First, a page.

To continue reading

Request your trial
12 cases
  • State ex rel. Richey v. Hill
    • United States
    • West Virginia Supreme Court
    • May 27, 2004
    ...be currently incarcerated before being allowed to seek post-conviction DNA testing. Dailey v. Board of Review, 214 W.Va. 419, 433, 589 S.E.2d 797, 811 (2003) (Albright, J.) (Starcher, C.J., concurring) ("The majority opinion, in superb detail, sets forth the definitions of the two terms use......
  • Worley v. Beckley Mechanical, Inc.
    • United States
    • West Virginia Supreme Court
    • May 17, 2007
    ...of additional words, terms or provisions is not the domain of the courts." Dailey v. Board of Review West Virginia Bureau of Employment Programs, 214 W.Va. 419, 428, 589 S.E.2d 797, 806 (2003). Herein, the Majority has improperly acted as a superlegislature and amended clear statutory langu......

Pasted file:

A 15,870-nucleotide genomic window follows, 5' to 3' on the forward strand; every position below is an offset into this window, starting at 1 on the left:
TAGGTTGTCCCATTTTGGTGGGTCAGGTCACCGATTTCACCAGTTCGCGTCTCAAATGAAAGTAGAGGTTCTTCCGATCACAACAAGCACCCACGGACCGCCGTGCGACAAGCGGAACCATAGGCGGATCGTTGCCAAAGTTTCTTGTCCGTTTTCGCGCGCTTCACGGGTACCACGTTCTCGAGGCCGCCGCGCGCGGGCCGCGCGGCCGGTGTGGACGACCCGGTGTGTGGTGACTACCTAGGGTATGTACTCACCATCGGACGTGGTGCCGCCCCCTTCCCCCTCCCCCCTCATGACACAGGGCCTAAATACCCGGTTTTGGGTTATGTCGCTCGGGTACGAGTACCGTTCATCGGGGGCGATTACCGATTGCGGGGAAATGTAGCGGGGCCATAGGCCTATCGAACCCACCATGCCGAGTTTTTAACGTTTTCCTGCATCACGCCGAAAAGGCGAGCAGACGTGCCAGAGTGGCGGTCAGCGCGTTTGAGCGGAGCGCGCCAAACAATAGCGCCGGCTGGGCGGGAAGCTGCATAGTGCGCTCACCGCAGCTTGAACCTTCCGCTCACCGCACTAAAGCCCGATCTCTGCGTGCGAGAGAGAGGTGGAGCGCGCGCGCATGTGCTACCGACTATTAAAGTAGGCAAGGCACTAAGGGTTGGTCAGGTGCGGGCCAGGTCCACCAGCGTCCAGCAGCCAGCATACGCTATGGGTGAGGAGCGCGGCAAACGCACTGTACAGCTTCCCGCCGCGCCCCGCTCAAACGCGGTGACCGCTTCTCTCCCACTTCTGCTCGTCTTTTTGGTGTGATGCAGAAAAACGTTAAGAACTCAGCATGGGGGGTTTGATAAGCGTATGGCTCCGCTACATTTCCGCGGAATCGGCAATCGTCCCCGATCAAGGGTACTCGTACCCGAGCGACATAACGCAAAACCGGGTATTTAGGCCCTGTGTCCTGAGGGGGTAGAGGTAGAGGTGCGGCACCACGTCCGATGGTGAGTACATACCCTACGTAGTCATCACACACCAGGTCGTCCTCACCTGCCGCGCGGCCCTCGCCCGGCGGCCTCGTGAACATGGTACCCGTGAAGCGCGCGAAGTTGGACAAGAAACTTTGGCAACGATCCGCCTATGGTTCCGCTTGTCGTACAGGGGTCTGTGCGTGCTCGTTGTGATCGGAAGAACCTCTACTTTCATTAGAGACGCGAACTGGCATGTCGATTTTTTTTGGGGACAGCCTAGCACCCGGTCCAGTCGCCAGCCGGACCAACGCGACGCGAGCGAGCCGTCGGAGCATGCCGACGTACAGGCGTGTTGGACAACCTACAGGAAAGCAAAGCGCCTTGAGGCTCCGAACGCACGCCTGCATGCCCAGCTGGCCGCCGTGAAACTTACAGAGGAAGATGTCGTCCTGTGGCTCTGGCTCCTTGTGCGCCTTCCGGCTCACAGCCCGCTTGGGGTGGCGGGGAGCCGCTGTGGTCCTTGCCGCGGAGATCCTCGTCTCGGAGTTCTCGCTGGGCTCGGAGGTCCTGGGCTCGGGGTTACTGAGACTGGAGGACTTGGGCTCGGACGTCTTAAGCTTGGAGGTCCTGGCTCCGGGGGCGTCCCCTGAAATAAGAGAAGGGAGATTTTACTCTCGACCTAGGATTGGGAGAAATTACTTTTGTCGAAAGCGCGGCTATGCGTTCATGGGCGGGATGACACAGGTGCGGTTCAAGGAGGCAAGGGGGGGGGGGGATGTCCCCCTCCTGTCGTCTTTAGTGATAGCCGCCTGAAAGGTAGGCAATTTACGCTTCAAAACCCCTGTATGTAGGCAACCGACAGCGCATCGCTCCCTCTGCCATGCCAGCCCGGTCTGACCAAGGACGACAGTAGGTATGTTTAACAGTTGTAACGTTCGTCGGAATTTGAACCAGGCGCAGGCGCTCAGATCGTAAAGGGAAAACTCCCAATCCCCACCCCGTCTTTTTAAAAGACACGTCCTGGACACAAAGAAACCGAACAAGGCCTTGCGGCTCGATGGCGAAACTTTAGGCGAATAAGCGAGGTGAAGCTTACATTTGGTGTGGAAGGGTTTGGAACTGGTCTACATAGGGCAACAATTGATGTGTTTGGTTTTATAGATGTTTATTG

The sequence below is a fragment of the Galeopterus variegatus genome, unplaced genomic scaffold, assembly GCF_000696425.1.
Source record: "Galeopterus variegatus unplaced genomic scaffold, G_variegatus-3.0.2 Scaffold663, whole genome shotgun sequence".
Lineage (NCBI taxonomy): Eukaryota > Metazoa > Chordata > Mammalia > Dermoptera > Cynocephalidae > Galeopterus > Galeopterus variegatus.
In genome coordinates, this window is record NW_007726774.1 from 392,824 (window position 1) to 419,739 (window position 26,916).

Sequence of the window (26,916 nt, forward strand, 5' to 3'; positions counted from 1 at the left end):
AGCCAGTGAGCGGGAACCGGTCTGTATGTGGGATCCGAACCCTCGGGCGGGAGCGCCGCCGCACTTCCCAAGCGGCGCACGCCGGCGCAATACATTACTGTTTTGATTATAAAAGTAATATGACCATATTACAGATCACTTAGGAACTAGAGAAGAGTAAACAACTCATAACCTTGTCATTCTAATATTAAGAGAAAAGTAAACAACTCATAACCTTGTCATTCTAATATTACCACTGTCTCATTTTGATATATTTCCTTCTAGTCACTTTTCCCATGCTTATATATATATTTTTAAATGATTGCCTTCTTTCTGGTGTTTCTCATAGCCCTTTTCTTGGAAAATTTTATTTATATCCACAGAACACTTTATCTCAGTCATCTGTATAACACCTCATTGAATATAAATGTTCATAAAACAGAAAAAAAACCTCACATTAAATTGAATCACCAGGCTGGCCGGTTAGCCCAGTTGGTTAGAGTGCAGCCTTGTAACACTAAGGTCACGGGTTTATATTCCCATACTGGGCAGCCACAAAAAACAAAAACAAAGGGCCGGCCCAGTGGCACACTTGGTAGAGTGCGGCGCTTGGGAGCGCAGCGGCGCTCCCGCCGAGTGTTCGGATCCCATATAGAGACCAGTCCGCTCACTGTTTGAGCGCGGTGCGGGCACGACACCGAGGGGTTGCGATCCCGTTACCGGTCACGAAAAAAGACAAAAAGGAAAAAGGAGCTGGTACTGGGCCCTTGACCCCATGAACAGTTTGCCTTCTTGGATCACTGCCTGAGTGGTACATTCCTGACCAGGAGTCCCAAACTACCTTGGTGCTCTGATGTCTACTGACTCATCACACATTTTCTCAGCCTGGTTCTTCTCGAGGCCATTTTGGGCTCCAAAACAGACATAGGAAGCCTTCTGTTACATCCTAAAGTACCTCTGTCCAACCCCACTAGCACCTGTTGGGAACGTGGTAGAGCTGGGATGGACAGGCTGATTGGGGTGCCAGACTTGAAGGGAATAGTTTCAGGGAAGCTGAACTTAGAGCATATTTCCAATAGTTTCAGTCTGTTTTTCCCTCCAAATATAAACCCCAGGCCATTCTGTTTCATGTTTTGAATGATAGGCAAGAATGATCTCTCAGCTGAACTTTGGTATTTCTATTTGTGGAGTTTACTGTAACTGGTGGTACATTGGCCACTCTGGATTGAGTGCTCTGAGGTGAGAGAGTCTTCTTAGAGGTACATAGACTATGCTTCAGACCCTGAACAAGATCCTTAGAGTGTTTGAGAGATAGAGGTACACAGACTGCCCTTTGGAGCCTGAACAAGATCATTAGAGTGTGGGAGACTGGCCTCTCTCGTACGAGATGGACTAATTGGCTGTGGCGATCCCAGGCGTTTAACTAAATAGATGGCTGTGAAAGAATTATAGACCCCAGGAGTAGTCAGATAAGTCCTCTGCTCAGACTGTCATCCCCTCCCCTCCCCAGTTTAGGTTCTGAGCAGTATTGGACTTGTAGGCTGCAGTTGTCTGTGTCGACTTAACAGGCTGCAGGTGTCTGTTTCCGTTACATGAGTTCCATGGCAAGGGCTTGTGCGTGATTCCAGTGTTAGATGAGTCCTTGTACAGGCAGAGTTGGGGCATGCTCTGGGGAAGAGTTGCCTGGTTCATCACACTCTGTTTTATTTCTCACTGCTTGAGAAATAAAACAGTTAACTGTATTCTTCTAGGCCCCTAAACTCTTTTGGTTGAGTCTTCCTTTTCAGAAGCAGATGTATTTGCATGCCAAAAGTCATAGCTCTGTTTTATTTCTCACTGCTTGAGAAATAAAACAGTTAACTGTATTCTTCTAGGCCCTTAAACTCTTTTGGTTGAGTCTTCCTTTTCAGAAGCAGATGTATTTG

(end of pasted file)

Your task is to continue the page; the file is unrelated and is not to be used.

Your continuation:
• Alcan Rolled Prods. Ravenswood, LLC v. McCarthy
    • United States
    • West Virginia Supreme Court
    • October 23, 2014
    ...did not fall within the definition of “gross misconduct” as defined in West Virginia Code § 21A–6–3 and Dailey v. Board of Review, 214 W.Va. 419, 589 S.E.2d 797 (2003).13 The circuit court found that the employer's evidence was “at best ... contradictory and ... [did] not rise even to the l......
  • Tyler v. George Wash. Med. Faculty Assocs., 11–AA–1127.
    • United States
    • D.C. Court of Appeals
    • September 12, 2013
    ...misconduct.”) (footnote and internal quotation marks omitted; brackets in Arbor Tree );cf. Dailey v. Bd. of Review, West Virginia Bureau of Emp't Programs, 214 W.Va. 419, 589 S.E.2d 797, 806 (2003) (employee engaged in simple misconduct by failing to indicate that his driver's license was s......
  • Request a trial to view additional results

VLEX uses login cookies to provide you with a better browsing experience. If you click on 'Accept' or continue browsing this site we consider that you accept our cookie policy. ACCEPT